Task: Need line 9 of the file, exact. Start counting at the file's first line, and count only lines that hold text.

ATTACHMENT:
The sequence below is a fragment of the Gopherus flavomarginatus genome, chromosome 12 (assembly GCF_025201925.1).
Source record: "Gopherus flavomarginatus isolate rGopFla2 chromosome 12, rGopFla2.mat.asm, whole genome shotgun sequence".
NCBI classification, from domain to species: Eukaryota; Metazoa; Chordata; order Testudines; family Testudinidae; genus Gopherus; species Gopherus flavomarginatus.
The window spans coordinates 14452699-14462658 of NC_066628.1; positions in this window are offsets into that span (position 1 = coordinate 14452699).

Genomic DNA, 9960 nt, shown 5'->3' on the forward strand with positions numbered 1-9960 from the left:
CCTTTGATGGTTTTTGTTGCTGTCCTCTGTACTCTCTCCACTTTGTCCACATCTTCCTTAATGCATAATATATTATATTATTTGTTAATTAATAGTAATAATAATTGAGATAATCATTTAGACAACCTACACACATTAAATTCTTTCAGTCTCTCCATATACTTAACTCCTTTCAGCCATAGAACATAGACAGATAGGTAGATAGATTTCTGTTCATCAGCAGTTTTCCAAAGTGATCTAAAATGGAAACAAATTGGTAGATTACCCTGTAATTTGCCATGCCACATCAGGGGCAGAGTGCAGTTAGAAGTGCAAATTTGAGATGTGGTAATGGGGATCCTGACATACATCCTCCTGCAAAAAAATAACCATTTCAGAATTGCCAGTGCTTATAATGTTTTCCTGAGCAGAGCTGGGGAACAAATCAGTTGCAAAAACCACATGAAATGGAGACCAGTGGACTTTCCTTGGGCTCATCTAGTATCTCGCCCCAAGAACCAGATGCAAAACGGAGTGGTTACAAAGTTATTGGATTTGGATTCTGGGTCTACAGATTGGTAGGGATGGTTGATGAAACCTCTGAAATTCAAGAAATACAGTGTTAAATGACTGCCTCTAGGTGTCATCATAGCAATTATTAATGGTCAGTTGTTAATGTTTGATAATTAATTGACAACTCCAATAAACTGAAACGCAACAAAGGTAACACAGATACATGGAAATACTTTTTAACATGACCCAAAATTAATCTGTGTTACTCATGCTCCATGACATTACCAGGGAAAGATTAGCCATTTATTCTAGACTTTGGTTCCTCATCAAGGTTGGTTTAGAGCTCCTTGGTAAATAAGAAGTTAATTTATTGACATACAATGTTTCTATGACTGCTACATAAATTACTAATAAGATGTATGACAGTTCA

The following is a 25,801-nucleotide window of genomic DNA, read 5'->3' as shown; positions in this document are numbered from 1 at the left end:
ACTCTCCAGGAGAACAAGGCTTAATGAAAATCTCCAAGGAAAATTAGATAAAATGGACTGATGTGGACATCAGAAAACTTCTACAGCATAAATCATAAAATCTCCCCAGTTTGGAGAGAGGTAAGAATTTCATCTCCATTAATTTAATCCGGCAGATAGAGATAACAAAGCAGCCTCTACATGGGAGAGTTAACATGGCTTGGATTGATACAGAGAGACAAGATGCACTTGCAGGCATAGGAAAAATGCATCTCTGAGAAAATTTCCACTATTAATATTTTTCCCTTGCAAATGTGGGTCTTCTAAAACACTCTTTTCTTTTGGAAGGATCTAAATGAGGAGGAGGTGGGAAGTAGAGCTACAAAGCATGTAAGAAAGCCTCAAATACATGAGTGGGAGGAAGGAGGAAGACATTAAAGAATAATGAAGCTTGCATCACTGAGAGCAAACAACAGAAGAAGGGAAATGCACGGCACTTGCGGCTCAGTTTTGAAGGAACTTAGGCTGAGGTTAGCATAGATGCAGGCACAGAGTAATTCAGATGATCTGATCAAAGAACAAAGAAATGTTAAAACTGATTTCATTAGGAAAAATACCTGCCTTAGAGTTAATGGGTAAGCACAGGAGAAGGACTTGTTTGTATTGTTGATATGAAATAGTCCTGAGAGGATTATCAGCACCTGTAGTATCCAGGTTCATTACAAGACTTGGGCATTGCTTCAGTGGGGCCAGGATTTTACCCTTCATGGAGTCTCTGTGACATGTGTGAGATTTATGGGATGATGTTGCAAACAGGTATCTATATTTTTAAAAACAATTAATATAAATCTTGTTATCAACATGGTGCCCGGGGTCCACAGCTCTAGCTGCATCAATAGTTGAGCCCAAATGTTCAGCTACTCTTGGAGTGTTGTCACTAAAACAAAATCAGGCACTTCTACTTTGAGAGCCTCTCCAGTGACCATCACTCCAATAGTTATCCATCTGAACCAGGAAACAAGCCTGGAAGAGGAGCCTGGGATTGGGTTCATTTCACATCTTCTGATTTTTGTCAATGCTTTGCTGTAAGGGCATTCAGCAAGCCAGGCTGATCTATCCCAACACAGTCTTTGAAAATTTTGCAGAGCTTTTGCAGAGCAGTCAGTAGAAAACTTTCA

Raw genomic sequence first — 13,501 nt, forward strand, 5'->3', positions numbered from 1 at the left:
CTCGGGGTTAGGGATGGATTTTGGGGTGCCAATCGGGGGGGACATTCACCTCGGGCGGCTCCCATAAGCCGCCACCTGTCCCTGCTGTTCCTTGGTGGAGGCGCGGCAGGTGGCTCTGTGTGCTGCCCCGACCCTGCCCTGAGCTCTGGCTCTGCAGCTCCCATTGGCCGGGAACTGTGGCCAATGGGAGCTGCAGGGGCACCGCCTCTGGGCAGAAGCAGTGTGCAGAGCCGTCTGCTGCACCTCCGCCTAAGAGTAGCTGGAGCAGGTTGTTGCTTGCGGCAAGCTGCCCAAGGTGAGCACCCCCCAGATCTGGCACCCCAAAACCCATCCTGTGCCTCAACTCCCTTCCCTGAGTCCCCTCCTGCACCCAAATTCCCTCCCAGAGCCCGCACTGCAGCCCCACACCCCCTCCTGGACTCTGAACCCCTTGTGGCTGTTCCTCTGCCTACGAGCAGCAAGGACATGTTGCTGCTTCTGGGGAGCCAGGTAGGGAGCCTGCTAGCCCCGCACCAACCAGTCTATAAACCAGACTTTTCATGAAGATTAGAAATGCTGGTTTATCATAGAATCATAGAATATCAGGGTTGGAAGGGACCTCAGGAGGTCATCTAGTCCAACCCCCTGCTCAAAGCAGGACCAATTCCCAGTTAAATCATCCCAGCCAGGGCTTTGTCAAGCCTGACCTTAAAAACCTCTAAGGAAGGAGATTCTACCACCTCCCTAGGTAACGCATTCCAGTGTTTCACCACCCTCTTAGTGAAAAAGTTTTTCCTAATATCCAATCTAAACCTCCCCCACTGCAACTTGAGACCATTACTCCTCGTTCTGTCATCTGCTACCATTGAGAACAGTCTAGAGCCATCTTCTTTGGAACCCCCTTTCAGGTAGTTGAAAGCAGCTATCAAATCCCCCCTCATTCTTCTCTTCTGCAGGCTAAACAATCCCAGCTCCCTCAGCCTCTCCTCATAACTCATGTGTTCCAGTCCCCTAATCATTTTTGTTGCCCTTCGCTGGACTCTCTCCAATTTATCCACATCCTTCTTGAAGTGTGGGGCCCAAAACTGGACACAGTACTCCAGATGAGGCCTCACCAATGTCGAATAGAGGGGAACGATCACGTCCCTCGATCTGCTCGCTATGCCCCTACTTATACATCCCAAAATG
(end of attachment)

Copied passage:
Raw genomic sequence first — 13,501 nt, forward strand, 5'->3', positions numbered from 1 at the left: